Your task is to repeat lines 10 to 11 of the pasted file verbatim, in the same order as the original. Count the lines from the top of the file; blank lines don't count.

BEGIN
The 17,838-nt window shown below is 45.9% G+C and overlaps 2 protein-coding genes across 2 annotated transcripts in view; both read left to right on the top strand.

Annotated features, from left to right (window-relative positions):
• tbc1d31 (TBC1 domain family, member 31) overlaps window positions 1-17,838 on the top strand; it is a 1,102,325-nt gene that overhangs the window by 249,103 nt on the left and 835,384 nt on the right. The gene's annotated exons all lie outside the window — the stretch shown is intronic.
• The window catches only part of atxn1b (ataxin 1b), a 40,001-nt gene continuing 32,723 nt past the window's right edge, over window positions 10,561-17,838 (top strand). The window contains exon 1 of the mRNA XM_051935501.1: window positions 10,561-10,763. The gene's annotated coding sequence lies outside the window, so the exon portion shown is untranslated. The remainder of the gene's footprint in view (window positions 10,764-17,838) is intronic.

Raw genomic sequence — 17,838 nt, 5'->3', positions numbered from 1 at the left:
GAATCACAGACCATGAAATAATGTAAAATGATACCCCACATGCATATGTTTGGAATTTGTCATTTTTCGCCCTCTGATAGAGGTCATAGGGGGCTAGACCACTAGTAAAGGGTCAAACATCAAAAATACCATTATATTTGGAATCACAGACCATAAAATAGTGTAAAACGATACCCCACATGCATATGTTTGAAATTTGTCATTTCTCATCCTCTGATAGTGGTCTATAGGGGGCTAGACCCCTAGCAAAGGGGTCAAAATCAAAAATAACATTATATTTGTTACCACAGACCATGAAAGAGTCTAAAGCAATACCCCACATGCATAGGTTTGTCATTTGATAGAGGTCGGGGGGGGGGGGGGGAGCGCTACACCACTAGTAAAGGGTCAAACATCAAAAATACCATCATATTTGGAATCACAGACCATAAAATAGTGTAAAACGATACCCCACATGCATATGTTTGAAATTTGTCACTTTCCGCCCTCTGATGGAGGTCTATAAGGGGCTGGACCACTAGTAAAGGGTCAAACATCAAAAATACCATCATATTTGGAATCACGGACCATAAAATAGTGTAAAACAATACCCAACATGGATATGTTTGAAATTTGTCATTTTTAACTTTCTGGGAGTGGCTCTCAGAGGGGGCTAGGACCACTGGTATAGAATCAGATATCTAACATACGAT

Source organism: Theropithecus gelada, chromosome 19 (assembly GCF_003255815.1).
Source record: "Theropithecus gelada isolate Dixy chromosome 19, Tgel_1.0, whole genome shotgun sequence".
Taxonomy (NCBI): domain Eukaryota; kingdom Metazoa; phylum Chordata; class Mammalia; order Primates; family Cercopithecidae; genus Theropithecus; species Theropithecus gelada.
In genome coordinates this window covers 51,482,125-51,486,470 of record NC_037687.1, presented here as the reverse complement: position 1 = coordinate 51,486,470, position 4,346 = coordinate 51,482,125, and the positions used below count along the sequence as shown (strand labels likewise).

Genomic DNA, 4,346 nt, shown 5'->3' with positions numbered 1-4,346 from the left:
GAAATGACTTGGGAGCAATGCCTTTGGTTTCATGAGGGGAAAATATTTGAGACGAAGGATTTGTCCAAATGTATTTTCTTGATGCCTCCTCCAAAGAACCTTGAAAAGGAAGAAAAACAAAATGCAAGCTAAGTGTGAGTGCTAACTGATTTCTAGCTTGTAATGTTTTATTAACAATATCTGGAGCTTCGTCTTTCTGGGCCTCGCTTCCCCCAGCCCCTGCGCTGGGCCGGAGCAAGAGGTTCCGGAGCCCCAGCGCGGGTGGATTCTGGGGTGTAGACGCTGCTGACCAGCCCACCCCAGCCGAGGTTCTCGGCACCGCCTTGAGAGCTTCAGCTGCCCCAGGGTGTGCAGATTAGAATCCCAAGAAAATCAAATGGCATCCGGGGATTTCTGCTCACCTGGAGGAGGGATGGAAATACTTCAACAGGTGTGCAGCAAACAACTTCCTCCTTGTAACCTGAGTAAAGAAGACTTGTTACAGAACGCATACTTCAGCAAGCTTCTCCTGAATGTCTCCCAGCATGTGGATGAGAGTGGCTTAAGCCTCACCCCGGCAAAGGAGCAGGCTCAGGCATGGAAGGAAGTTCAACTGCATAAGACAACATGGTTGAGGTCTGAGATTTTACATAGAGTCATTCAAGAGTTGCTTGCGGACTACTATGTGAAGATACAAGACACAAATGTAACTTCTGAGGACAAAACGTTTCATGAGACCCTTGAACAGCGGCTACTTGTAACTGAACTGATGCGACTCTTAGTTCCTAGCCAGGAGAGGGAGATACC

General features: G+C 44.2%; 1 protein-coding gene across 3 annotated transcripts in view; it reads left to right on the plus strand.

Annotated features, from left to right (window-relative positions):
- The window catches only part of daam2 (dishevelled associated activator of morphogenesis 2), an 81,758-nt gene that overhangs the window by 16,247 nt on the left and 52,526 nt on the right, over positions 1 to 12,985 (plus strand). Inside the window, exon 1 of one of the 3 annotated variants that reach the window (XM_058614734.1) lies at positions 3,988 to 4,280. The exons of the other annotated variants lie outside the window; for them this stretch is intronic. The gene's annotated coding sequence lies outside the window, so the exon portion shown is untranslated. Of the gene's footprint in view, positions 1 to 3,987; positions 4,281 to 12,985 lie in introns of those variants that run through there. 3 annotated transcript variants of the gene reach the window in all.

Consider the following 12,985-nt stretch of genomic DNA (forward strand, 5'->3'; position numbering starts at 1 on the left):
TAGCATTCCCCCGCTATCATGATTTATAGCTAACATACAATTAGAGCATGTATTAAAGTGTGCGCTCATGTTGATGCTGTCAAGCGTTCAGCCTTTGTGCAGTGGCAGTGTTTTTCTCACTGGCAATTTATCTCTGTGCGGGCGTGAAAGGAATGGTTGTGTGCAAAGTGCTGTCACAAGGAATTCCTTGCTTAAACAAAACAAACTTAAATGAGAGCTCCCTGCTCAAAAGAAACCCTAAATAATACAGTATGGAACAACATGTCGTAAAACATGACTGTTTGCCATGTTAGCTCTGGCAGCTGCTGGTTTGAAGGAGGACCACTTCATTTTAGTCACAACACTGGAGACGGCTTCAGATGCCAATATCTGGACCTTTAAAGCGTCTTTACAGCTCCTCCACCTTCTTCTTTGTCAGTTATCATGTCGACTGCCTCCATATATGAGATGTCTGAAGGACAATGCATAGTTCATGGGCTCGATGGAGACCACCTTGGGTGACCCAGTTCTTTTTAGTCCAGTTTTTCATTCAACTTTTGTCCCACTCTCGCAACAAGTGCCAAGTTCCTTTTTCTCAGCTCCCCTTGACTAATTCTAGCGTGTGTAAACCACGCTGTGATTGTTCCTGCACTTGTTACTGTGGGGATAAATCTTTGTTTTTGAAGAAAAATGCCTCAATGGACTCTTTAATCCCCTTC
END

In genome coordinates this window covers 51,482,125-51,486,470 of record NC_037687.1, presented here as the reverse complement: position 1 = coordinate 51,486,470, position 4,346 = coordinate 51,482,125, and the positions used below count along the sequence as shown (strand labels likewise).

Genomic DNA, 4,346 nt, shown 5'->3' with positions numbered 1-4,346 from the left: